The second is that elections do not equal democracy. To the contrary, democracy is a culture of governance committed to the protection of minority rights and equality of opportunity. Sharia abides neither of those principles.

Taken together, these two premises lead, inexorably, to this conclusion: In a sharia culture, popular elections inevitably empower anti-democrats. I began Spring Fever with a quip by Turkey’s Islamic-supremacist prime minister, Recep Tayyip Erdogan, that ought to be a lot more notorious: “Democracy is just the train we board to reach our destination.” Islamists step off the train at sharia station, which is a civilization’s distance away from liberty and equality. In a sharia society, “democracy” — taken to mean mere voting — is not a culture. It is just another means of imposing totalitarian sharia. To be sure, it is a means less brutal than violent jihad, but a means to the same sorry end.

Western commentators should thus stop mindlessly repeating the Brotherhood mantra that Mohamed Morsi is, or was, the “democratically elected” president. He was the popularly elected president of an overwhelmingly anti-democratic society — the same society whose citizens, only eight months ago, voted to approve a sharia constitution by a two-to-one landslide. The Brothers rhetorically tug at our pro-democracy heartstrings, but the fact remains that installing anti-democrats in positions of power, even if done by a popular vote, is the antithesis of real democracy.

That brings us to the aspect of coups most reviled in the West: military control of the government.

The United States has a democratic culture that long predates our national government. Our constitution, in fact, is a reflection of our core principle that fundamental minority rights must be safeguarded. The protection of minority rights is a far more reliable indicator of democracy than are elections. Even totalitarian states hold elections (Iran, for example, just had one). In a society that has an authentic democratic culture, the understanding that the people, not the government, are sovereign is basic. Therefore, civilian control of the armed forces is the mandatory state of affairs. The Constitution, in fact, limited congressional appropriations for a national army to two years precisely because many of the Framers considered permanent standing armies a threat to liberty.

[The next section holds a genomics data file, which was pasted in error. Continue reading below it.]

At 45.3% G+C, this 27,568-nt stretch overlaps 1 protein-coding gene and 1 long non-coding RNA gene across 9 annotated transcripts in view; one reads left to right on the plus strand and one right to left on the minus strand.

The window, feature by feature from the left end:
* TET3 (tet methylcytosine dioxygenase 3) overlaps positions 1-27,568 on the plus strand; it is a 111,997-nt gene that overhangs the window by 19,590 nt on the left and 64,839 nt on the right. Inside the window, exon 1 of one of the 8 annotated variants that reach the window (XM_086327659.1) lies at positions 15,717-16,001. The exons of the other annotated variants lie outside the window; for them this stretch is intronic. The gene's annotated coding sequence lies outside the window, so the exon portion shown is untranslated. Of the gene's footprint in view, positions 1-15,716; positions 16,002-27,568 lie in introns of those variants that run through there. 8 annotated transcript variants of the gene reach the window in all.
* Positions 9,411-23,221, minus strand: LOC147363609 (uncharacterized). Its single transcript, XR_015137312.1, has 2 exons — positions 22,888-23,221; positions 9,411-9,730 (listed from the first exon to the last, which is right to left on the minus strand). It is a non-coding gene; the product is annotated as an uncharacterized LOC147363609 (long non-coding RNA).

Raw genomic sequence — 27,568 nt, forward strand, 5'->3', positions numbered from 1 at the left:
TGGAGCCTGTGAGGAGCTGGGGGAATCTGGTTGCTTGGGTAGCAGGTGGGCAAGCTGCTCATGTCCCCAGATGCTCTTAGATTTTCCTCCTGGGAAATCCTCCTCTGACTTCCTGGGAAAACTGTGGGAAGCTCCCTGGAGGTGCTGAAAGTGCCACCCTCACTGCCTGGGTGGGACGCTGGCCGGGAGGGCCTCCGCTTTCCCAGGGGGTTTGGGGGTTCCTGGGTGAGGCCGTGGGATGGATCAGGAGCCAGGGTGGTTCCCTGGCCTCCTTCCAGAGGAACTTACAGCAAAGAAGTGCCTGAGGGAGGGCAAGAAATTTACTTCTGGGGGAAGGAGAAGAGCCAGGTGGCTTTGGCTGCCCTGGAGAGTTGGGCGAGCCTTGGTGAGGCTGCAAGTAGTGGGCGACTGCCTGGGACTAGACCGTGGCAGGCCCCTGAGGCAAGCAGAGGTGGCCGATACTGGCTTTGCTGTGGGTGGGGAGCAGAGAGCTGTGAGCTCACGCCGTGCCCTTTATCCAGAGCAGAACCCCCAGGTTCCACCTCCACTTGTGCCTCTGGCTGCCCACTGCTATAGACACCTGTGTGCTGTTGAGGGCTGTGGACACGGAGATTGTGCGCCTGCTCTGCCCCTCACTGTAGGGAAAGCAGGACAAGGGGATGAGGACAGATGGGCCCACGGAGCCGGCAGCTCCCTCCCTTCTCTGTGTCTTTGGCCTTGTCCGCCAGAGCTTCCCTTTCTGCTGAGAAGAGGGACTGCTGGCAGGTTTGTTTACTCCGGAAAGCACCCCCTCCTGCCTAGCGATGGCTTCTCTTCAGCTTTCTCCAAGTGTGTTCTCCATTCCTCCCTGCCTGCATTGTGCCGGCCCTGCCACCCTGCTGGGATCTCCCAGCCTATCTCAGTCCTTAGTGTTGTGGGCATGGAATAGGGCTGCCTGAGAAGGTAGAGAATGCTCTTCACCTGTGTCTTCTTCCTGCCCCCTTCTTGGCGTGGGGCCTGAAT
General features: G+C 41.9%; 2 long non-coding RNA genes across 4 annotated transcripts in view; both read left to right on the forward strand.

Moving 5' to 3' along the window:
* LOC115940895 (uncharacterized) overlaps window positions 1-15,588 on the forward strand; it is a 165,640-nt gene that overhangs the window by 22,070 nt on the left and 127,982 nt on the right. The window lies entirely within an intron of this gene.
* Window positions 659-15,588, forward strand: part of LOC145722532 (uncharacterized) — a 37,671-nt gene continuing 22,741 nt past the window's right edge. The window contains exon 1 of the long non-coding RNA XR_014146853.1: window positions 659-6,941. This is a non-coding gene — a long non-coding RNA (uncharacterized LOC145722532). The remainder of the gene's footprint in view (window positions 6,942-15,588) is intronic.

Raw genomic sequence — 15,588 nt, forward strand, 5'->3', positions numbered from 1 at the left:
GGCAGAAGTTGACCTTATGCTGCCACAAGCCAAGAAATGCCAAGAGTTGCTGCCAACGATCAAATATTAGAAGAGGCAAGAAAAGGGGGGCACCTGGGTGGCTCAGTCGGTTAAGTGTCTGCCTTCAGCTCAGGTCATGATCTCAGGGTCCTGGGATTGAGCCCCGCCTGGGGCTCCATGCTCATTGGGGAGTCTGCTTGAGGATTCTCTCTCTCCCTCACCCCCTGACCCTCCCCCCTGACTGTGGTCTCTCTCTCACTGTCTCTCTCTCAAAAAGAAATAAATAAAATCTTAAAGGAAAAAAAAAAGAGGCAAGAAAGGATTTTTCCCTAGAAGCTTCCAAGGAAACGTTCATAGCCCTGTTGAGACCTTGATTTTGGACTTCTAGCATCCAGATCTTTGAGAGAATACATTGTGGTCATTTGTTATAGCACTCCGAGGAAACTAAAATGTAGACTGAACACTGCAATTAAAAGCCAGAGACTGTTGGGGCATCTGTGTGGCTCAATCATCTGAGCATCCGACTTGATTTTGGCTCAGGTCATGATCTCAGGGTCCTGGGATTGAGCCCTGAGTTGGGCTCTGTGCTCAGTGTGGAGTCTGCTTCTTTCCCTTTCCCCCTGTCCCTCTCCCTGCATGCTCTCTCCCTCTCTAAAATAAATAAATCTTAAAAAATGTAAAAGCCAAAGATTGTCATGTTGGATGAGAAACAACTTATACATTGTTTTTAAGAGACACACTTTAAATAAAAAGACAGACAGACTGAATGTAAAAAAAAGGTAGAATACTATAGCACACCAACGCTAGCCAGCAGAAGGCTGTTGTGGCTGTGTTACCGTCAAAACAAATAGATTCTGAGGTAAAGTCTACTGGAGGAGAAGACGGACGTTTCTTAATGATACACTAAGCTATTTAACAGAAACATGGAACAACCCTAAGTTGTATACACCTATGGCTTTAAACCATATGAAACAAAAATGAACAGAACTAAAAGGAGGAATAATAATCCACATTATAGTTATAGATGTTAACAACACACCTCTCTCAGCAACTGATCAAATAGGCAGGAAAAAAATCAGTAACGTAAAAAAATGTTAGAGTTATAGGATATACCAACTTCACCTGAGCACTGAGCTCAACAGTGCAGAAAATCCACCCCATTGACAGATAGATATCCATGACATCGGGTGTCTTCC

But to break Spring Fever, we must finally stop projecting our values on other cultures as if they were “universal,” to borrow the U.N.’s supercilious claim. The Muslim Middle East is part of a different civilization and does not share our core beliefs. Adherent to supremacist Islam, it rejects equality under the law (the rights of non-Muslims are inferior to those of Muslims, and those of women to those of men). In Muslim countries, religious minorities are systematically oppressed and persecuted. The sovereign is deemed to be Allah, acting through the Muslim ruler or caliph. There are no “constituents” to “represent”; the people are subjects who owe the caliph obedience and whose only legitimate expectation of the caliph is his fidelity to sharia.